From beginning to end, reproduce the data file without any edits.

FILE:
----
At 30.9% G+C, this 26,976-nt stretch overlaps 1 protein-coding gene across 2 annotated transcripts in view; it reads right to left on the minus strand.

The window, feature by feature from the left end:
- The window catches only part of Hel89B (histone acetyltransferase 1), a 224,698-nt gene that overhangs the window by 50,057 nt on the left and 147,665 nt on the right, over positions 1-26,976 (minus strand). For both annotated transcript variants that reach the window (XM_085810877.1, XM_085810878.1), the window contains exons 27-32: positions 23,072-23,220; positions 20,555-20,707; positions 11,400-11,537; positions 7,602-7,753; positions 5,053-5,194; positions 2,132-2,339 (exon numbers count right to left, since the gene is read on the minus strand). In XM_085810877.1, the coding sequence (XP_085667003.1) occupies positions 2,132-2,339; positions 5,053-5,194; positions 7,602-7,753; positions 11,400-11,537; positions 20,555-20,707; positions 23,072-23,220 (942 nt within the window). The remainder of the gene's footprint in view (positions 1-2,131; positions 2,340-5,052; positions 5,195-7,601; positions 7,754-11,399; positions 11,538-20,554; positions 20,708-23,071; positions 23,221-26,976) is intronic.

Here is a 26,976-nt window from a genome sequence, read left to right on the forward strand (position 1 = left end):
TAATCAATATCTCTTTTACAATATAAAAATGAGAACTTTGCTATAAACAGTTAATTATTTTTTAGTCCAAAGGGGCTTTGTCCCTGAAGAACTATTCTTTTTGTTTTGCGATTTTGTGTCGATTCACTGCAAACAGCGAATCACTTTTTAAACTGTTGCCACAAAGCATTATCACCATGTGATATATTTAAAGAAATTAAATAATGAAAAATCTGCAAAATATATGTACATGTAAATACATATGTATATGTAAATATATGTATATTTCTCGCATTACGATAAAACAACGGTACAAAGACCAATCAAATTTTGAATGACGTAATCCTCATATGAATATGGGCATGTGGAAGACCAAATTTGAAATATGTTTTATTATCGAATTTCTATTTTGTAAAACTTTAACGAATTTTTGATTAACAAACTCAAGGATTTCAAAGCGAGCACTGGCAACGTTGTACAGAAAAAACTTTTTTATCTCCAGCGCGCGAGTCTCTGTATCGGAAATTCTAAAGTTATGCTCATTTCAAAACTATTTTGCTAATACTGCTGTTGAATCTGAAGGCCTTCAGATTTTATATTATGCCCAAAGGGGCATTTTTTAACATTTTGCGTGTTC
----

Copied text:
At 30.9% G+C, this 26,976-nt stretch overlaps 1 protein-coding gene across 2 annotated transcripts in view; it reads right to left on the minus strand.

The window, feature by feature from the left end:
- The window catches only part of Hel89B (histone acetyltransferase 1), a 224,698-nt gene that overhangs the window by 50,057 nt on the left and 147,665 nt on the right, over positions 1-26,976 (minus strand). For both annotated transcript variants that reach the window (XM_085810877.1, XM_085810878.1), the window contains exons 27-32: positions 23,072-23,220; positions 20,555-20,707; positions 11,400-11,537; positions 7,602-7,753; positions 5,053-5,194; positions 2,132-2,339 (exon numbers count right to left, since the gene is read on the minus strand). In XM_085810877.1, the coding sequence (XP_085667003.1) occupies positions 2,132-2,339; positions 5,053-5,194; positions 7,602-7,753; positions 11,400-11,537; positions 20,555-20,707; positions 23,072-23,220 (942 nt within the window). The remainder of the gene's footprint in view (positions 1-2,131; positions 2,340-5,052; positions 5,195-7,601; positions 7,754-11,399; positions 11,538-20,554; positions 20,708-23,071; positions 23,221-26,976) is intronic.

Here is a 26,976-nt window from a genome sequence, read left to right on the forward strand (position 1 = left end):
TAATCAATATCTCTTTTACAATATAAAAATGAGAACTTTGCTATAAACAGTTAATTATTTTTTAGTCCAAAGGGGCTTTGTCCCTGAAGAACTATTCTTTTTGTTTTGCGATTTTGTGTCGATTCACTGCAAACAGCGAATCACTTTTTAAACTGTTGCCACAAAGCATTATCACCATGTGATATATTTAAAGAAATTAAATAATGAAAAATCTGCAAAATATATGTACATGTAAATACATATGTATATGTAAATATATGTATATTTCTCGCATTACGATAAAACAACGGTACAAAGACCAATCAAATTTTGAATGACGTAATCCTCATATGAATATGGGCATGTGGAAGACCAAATTTGAAATATGTTTTATTATCGAATTTCTATTTTGTAAAACTTTAACGAATTTTTGATTAACAAACTCAAGGATTTCAAAGCGAGCACTGGCAACGTTGTACAGAAAAAACTTTTTTATCTCCAGCGCGCGAGTCTCTGTATCGGAAATTCTAAAGTTATGCTCATTTCAAAACTATTTTGCTAATACTGCTGTTGAATCTGAAGGCCTTCAGATTTTATATTATGCCCAAAGGGGCATTTTTTAACATTTTGCGTGTTC